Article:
If you're going to talk airs, who else y'gonna illustrate the story with? Here's another photo of Fizzy T from BeachGrit's trip to Mex in February that yielded a four-part video instructional series and a three-minute expressionist clip. | Photo: Jack Boston

Quiz: Why cripple yourself for an air?

Is the risk of injury worth the joy of soaring through the air? Our man says yes!

Thanks to a recent injury, I spent my day filming my friends from a channel-bound boogie board. Three hours of dodging kooks and diving under sets was more fun than I’d imagined it would be, but nowhere near the fun of riding waves for myself.

I must admit that, in a moment of weakness, I forgot about my crippled limb and pulled into one running double-up that slipped beneath the crowd. As surfers, there are some things we’ll never be able to pass up and a one-foot belly barrel is surprisingly high on my list.

Another, it would seem, is a perky ramp.

Ever since I was a kid, airs have been a source of excitement in my life. I’ve never been good at them, but in recent years I’ve made significant strides in technique and consistency. It’s still probably the weakest part of my game, but beyond threading barrels, airs are my favorite thing to do on (off?) a wave.

They’re also very dangerous.

Anytime your board loses traction with the water, the risk level increases exponentially. In a frictionless medium, there’s nothing to stop your stick from flipping over and exposing flesh-hungry fins. There’s also the nose, rails, and tail to worry about with even the slightest glitch in flight.

And even if you accomplish a flawless jump, terrible injury can occur when re-engaging with the wave.

Busted ankles and knees plague the world’s best surfers and it’s no coincidence. Considering the heights they regularly fall from and the uneven platforms they tend to land on, it’s a miracle they’re not injured 300 days of the year.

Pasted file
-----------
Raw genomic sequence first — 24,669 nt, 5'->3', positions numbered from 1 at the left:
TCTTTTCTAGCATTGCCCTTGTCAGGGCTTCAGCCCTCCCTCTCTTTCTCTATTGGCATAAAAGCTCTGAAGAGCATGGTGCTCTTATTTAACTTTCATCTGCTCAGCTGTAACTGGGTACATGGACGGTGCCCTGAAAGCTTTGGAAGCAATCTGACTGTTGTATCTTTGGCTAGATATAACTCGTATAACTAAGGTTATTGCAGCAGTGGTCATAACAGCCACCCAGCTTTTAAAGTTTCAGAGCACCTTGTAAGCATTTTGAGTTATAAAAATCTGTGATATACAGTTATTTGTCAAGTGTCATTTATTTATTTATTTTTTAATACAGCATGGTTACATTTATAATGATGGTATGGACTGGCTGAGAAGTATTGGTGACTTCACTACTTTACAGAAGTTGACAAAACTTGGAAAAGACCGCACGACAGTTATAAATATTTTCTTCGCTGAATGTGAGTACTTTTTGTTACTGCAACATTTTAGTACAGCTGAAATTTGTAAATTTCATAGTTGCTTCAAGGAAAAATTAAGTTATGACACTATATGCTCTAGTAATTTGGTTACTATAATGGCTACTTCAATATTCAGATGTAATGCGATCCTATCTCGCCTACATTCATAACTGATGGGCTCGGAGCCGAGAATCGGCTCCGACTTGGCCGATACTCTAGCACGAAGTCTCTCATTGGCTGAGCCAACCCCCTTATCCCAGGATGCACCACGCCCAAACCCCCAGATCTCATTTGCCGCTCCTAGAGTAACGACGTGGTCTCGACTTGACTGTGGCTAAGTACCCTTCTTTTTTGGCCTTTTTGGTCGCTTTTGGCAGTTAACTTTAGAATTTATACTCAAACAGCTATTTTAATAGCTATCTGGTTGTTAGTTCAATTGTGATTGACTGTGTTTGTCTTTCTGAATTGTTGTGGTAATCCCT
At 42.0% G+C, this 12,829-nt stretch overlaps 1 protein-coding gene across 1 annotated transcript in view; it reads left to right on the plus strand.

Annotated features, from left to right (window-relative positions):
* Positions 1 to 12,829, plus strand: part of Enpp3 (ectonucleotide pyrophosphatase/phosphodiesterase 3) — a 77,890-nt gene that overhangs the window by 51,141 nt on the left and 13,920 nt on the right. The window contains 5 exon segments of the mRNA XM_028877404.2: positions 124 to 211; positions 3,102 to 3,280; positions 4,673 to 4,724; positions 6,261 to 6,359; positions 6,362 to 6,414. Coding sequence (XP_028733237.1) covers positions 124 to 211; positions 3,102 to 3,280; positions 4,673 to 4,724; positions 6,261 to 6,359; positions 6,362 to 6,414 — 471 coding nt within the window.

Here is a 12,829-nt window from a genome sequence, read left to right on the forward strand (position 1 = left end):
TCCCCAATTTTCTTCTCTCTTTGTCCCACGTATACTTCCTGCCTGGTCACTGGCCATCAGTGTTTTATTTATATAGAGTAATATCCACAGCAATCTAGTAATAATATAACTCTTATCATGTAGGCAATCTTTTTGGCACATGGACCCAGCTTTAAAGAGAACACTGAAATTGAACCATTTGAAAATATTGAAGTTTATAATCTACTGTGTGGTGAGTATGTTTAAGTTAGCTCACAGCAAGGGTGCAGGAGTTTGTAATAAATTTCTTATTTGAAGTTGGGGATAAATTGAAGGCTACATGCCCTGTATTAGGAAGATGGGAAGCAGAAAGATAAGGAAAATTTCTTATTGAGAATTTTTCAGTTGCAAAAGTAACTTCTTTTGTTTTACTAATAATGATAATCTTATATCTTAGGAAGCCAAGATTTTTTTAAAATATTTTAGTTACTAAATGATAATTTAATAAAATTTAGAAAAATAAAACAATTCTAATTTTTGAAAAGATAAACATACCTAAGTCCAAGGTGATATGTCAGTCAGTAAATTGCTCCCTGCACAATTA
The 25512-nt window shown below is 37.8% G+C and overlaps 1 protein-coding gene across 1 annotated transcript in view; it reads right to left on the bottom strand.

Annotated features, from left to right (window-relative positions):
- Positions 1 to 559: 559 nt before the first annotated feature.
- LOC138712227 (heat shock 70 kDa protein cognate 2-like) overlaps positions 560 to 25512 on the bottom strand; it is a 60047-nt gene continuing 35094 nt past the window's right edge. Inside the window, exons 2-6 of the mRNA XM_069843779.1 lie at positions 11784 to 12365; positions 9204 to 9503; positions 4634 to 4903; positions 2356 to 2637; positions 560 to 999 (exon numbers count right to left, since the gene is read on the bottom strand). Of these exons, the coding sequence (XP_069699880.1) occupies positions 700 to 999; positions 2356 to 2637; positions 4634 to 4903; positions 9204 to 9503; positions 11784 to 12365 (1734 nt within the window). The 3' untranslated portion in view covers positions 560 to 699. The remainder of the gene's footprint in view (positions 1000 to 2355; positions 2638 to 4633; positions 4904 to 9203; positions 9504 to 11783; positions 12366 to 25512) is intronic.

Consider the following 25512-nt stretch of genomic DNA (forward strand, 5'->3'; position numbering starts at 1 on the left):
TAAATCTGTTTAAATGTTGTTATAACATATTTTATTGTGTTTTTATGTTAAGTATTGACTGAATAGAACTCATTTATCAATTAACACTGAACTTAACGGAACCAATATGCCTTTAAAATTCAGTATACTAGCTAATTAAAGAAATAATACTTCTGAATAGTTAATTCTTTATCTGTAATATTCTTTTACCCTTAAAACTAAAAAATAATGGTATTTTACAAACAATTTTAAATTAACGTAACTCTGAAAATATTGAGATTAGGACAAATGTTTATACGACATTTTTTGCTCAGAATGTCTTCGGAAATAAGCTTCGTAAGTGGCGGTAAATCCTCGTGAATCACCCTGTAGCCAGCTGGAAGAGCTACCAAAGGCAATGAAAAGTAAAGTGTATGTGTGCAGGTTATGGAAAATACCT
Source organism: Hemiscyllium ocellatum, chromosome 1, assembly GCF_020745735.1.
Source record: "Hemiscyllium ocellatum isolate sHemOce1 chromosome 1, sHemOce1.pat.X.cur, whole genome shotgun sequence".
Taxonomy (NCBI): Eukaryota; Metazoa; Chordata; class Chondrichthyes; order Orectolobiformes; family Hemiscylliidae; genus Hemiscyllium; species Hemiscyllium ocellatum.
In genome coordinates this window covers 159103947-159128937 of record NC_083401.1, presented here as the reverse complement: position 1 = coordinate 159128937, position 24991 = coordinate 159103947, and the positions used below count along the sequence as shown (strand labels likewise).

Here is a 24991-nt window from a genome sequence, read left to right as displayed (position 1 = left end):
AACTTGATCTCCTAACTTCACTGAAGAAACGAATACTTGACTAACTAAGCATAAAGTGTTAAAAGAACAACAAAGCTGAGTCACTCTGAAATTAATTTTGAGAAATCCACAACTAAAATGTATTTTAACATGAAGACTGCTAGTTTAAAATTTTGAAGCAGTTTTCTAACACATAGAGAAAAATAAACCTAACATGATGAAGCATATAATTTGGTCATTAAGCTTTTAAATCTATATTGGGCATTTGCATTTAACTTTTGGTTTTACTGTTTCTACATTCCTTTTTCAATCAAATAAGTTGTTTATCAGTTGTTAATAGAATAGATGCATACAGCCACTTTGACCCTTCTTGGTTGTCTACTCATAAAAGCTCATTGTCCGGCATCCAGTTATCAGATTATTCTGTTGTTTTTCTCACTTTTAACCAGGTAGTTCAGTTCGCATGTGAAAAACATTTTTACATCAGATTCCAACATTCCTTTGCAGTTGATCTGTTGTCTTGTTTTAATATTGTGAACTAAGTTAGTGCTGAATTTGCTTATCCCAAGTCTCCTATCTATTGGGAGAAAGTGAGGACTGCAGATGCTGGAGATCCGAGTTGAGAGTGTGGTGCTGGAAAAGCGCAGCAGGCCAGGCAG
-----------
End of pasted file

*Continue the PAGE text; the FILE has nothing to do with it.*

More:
In the past five years, I’ve suffered three major surf-related injuries. A high-ankle sprain (air), a fractured vertebrae (attempted barrel, but technically just a failed drop), and now some sort of ACL tear (air).

I imagine the statistics of most aerially-inclined surfers would be similar. They probably have a higher injury rate than “big-wave” or “barrel  guys”.

Which raises the question: are airs worth it? That is, worth the risk of bodily harm, time out of the water, and the psychological trauma caused by serious injury?

I just can’t imagine soiling a perfect ramp with a layback or something lame like that.* Much like with barrels, some waves are truly made for flight. Avoiding an invitation to soar is only marginally better than dodging a tube.

My dad has a strong opinion on the matter. “You gotta stop with the airs,” he told me, after my most recent incident. “Just stick to riding the wave. Airs can’t be that fun.”

But aren’t they? I think they are.

At least I think I think they are.

I just can’t imagine soiling a perfect ramp with a layback or something lame like that.* Much like with barrels, some waves are truly made for flight. Avoiding an invitation to soar is only marginally better than dodging a tube.

So, readers, please help a young man in need. The day I can surf again, whenever that may be, should I earnestly avoid flight?

Do I banish airs once and for all in order to extend my body’s shelf life?

Or should I continue to bet against the house, if only for the sake of feeling God’s breath beneath my fins?

*Not all laybacks are lame, but mine definitely are.

Watch: Filipe Toledo get jazzy!

The most vital short film you'll ever see of Fizzy T!

Much earlier this year, I holidayed with Filipe Toledo at a Mexican beach town where takeaway chicken is home delivered in dripping plastic bags (three dollars, generous meal for six) and jetskis cost $US650 a day to hire (discounted price for BeachGrit.)